On October 4th, 2023, friends and family members from around the community gathered at the High Point Community Center to celebrate the life of Edward “Ed” Mead. Born on May 19, 1942, Mead passed away on September 28 of this year following a fatal stabbing late that evening. When the tragedy occurred, Mead had been serving for the last eight years as a community safety officer in Brooksville, greeting people with a smile at the entrance to the neighborhood.
“Ed was kind, caring, giving, and he loved people. He loved everybody. He loved his family. He would do anything for anybody and… he would give his shirt off his back,” his daughter Melissa Richardson said.
During his 35-year career with Roadway Trucking, Mead earned the 2-million-mile safety award. Rebecca Tipton appreciated the serendipity of the date of the memorial falling on 10/4 as truckers often say “10-4” or “10-4 good buddy” to indicate that things are good to go. After all of the loss, this can serve as a small sign for the family to feel that everything is going to be alright.
A pamphlet with his obituary was handed out to help attendees follow along during the event and it stated that his years on the road displayed the steadfastness and conscientiousness of his character. Following his retirement, Mead also enjoyed delivering food for Dickey’s Barbecue, always with a smile. Outside of work, the beloved veteran enjoyed golfing, working in the yard and, most importantly, spending time with his family, who have lived in High Point for the last 14 years.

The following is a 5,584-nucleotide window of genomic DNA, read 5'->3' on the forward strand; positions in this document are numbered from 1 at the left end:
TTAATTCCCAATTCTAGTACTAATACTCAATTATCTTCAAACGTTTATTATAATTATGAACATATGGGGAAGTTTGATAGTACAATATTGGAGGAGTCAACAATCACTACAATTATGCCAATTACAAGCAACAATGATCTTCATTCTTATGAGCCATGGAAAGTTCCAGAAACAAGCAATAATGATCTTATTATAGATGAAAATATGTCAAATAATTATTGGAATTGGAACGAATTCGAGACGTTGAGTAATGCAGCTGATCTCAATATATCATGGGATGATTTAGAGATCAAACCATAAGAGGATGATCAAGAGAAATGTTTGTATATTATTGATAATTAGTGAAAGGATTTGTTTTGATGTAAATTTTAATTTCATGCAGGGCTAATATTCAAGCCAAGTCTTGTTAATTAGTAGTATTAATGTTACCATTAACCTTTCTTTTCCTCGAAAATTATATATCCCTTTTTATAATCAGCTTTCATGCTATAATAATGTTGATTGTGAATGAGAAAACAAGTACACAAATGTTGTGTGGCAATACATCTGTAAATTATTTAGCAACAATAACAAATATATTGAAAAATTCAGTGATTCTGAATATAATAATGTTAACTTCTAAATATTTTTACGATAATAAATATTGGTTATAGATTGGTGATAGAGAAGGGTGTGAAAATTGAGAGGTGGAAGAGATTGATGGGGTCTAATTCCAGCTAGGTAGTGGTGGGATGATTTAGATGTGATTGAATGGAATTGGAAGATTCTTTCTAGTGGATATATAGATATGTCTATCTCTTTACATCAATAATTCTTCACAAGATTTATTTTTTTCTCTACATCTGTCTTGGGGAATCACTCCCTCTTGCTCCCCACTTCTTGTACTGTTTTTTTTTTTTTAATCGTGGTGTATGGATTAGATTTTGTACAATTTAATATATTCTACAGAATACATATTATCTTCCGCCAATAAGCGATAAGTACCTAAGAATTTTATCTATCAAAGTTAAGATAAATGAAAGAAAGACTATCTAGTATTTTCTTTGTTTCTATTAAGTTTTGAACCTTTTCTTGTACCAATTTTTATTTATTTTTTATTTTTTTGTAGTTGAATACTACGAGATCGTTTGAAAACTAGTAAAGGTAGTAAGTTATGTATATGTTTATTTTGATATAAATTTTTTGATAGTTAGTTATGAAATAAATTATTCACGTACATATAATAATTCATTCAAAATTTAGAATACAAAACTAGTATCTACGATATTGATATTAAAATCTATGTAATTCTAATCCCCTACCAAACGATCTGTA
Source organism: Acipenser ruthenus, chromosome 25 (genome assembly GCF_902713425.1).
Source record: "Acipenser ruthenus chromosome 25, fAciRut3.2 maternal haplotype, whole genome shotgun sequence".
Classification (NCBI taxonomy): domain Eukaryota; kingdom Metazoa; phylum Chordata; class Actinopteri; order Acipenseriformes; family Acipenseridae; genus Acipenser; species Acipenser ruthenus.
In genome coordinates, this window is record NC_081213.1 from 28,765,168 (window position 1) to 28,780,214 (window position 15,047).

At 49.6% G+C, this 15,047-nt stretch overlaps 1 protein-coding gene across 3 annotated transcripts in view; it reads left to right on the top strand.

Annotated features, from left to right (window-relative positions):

As he had been a veteran of the Army National Guard, Mead was honored with a 21-gun salute by Detachment 708, Honor Guard of the Marine Corps League. The sound of the rifle shots rang outside the community center as an American flag was folded and given to Mead’s wife of 55 years, Barbara. He is also survived by his three daughters, Melissa, Rebecca and Kimberly, among many others. Reverend Darrel Hathcock spoke during much of the celebration of life, but several friends and family members came forward to say a word about the fallen hero as well.
“More importantly, [God’s love] was poured into and soaked into [Mead’s] family, so that his legacy of selfless service, love, and appreciation for others, all of that might continue,” Reverend Hathcock said regarding Mead. “Would you take a moment and simply remember September 28? Maybe as you drive by that white shack at the entrance, be sure and wave at whoever the white shirt is.”
The elderly community was rocked by the terrible act, and it has upended their sense of peace over the last week since that night. The reverend acknowledged the fear brought on by the tragic incident so close to home and called on the community members to be good neighbors and friends to those in need.
Hopefully, something can be done in the coming weeks to increase security and ease the concerns of the residents of High Point because, as the Reverend stated,
“We’re hurting; we’re in shock; we’re angry; we don’t feel safe anymore.”